The Chinese government calls them free “vocational training centres”; Aibota Serik, a Chinese Kazakh whose father was sent to one, calls them prisons.
Her father Kudaybergen Serik was a local imam in Tarbagatay (Tacheng) prefecture of China’s western Xinjiang region. In February 2018 the police detained him and Aibota hasn’t heard from her father since then.
“I don’t know why my father was imprisoned. He didn’t violate any laws of China, he was not tried in a court,” she says, clutching a small photo of him, before breaking down in tears.
I met Aibota together with a group of other Chinese Kazakhs in Almaty, Kazakhstan’s largest city. They gathered in a small office to petition the Kazakh government to help secure the release of their relatives who had disappeared in “political re-education camps”.
The UN Committee on the Elimination of Racial Discrimination has heard there are credible reports that around one million people have been detained in internment camps in Xinjiang. Almost all of them are from Muslim minorities such as the Uighurs, Kazakhs and others.
There are more than a million Kazakhs living in China. After the collapse of the Soviet Union, thousands moved to oil-rich Kazakhstan, encouraged by its policy to attract ethnic Kazakhs. Today, these people feel cut off from their relatives who stayed in China.
Nurbulat Tursunjan uulu, who moved to the Almaty region in 2016, says his elderly parents are unable to leave China and come to Kazakhstan because the authorities took away their passports.
Another petitioner, Bekmurat Nusupkan uulu, says that relatives in China are afraid to talk on the phone or on the popular Chinese messaging app WeChat. And they are right to be afraid, he says.
“My father-in-law visited me in February 2018. From my place, he called his son in China, he asked how he was and so on. Shortly after that his son Baurzhan was detained. He was told that he had received phone calls from Kazakhstan two or three times and was sent to a political camp.”
Human Rights Watch says detainees are held “without any due process rights – neither charged nor put on trial – and have no access to lawyers and family”.
Orynbek Koksybek is an ethnic Kazakh who spent several months in camps.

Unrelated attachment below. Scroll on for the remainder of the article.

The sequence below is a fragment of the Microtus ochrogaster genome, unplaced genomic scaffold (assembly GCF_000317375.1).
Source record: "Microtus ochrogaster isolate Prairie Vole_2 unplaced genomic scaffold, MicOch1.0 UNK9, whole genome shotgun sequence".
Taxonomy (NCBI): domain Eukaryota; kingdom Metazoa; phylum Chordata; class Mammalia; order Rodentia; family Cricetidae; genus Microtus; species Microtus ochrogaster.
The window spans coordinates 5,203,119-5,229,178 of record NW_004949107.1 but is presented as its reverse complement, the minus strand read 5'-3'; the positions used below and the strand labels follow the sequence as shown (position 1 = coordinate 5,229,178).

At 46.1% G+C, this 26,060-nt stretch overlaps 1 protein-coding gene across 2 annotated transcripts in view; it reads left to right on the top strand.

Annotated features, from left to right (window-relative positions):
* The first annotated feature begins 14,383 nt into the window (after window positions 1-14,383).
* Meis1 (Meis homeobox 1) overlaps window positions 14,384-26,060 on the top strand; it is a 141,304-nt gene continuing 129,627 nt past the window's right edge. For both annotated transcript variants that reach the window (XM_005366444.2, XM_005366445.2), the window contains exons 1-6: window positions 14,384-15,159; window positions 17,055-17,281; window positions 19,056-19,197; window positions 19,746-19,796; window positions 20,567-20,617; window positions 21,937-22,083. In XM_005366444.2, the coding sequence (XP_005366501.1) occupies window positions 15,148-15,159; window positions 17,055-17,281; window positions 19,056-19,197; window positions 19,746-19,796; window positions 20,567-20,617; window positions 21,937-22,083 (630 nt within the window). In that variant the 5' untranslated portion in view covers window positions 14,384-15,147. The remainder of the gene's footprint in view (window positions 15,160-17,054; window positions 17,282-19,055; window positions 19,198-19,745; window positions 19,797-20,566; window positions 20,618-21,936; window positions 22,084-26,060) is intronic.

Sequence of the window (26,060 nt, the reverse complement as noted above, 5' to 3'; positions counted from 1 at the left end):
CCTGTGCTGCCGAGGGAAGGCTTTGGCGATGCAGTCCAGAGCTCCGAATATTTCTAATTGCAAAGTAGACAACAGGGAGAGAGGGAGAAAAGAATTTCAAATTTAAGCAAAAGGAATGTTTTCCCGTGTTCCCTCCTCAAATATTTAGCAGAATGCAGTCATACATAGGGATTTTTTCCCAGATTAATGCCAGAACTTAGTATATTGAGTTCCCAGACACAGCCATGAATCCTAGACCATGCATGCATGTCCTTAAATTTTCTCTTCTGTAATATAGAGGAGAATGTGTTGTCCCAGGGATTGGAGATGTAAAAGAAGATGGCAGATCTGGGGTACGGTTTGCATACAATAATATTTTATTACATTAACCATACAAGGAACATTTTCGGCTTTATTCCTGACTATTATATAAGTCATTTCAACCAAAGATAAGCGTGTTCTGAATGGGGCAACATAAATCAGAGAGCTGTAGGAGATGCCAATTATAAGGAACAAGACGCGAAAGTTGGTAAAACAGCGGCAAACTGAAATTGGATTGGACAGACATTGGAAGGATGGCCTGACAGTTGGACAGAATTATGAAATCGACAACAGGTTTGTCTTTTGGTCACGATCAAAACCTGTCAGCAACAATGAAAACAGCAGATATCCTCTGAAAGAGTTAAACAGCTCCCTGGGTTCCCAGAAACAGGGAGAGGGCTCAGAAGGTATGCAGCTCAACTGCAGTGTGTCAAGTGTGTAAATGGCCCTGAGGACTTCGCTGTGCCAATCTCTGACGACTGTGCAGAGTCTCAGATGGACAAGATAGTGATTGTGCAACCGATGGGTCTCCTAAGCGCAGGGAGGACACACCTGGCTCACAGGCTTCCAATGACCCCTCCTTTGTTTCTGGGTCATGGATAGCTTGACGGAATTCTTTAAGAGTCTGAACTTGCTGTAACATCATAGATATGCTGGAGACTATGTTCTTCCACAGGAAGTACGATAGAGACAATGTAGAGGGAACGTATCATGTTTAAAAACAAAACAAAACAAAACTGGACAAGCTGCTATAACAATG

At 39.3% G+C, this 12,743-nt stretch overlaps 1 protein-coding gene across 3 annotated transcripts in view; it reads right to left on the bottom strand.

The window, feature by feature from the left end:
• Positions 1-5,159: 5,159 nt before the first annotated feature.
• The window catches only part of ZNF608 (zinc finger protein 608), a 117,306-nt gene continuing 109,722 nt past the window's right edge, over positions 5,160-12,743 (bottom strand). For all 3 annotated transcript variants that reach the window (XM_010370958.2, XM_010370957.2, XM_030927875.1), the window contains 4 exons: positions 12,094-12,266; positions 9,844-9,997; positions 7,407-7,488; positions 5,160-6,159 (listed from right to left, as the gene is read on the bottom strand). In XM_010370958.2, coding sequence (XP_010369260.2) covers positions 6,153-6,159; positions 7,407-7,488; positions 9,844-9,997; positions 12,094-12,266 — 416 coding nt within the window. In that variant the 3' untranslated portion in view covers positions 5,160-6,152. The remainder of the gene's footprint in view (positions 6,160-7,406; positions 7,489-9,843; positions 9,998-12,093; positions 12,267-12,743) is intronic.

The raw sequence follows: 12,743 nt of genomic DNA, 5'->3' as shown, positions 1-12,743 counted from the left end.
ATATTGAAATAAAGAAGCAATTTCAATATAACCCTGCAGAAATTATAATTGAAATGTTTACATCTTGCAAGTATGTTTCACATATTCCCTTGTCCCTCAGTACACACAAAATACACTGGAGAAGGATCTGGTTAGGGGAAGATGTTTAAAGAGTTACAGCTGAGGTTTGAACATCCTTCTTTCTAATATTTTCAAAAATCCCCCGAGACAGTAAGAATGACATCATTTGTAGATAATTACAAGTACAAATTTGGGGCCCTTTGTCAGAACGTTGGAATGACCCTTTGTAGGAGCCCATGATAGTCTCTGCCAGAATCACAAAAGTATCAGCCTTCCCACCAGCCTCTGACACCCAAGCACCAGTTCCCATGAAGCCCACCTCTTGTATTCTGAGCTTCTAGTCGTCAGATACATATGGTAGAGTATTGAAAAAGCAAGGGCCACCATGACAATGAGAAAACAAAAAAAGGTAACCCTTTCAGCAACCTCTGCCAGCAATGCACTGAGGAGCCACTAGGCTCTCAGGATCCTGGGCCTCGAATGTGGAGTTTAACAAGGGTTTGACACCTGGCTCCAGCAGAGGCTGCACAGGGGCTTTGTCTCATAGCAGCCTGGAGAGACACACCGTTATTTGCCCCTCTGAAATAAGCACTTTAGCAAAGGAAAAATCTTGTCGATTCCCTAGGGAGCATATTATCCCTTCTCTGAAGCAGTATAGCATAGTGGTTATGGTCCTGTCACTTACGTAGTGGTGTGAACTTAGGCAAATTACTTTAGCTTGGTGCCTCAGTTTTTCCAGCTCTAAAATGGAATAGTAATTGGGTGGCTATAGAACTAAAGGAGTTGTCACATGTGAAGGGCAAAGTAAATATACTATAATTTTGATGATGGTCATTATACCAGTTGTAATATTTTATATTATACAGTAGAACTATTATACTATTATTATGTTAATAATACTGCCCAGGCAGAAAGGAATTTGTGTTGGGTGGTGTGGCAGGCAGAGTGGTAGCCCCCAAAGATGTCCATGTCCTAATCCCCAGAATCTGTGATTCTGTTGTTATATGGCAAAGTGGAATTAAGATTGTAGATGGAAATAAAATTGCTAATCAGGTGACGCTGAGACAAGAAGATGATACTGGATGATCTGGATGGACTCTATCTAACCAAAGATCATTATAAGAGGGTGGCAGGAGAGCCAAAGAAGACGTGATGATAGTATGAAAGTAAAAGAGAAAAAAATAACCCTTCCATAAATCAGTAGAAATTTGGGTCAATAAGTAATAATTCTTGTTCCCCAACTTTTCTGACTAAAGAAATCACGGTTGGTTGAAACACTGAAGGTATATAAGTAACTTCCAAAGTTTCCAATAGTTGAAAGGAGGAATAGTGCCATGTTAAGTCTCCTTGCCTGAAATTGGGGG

“I spent seven days of hell there,” he says. “My hands were handcuffed, my legs were tied. They threw me in a pit. I raised both my hands and looked above. At that moment, they poured water. I screamed.
“I don’t remember what happened next. I don’t know how long I was in the pit but it was winter and very cold. They said I was a traitor, that I had dual citizenship, that I had a debt and owned land.”
None of that was true, he says.
A week later Mr Koksybek was taken to a different place where he learnt Chinese songs and language. He was told he would leave if he learnt 3,000 words.
“In Chinese they call it re-education camps to teach people but if they wanted to educate, why do they handcuff people?
“They detain Kazakhs because they’re Muslims. Why imprison them? China’s aim is to turn Kazakhs into Chinese. They want to erase the whole ethnicity,” he says.
It is not possible to independently verify Orynbek Koksybek’s story, but his account is similar to many documented by Human Rights Watch and other activists.
The Chinese embassy in Kazakhstan has not replied to the BBC’s request for comment, but the Chinese authorities have been quoted in state media as saying the camps are “vocational training centres”, which aim to “get rid of an environment that breeds terrorism and religious extremism”.
The Kazakh government says that any restrictions on Chinese citizens in China are their internal matter, and it does not interfere. However, Kazakhstan says it will try to assist any Kazakh citizens who are detained in China.
The Chinese government calls them free “vocational training centres”; Aibota Serik, a Chinese Kazakh whose father was sent to one, calls them prisons. Her father Kudaybergen Serik was a local imam in Tarbagatay (Tacheng) prefecture of China’s western Xinjiang region. In February 2018 the police detained him and Aibota hasn’t heard from her father since then.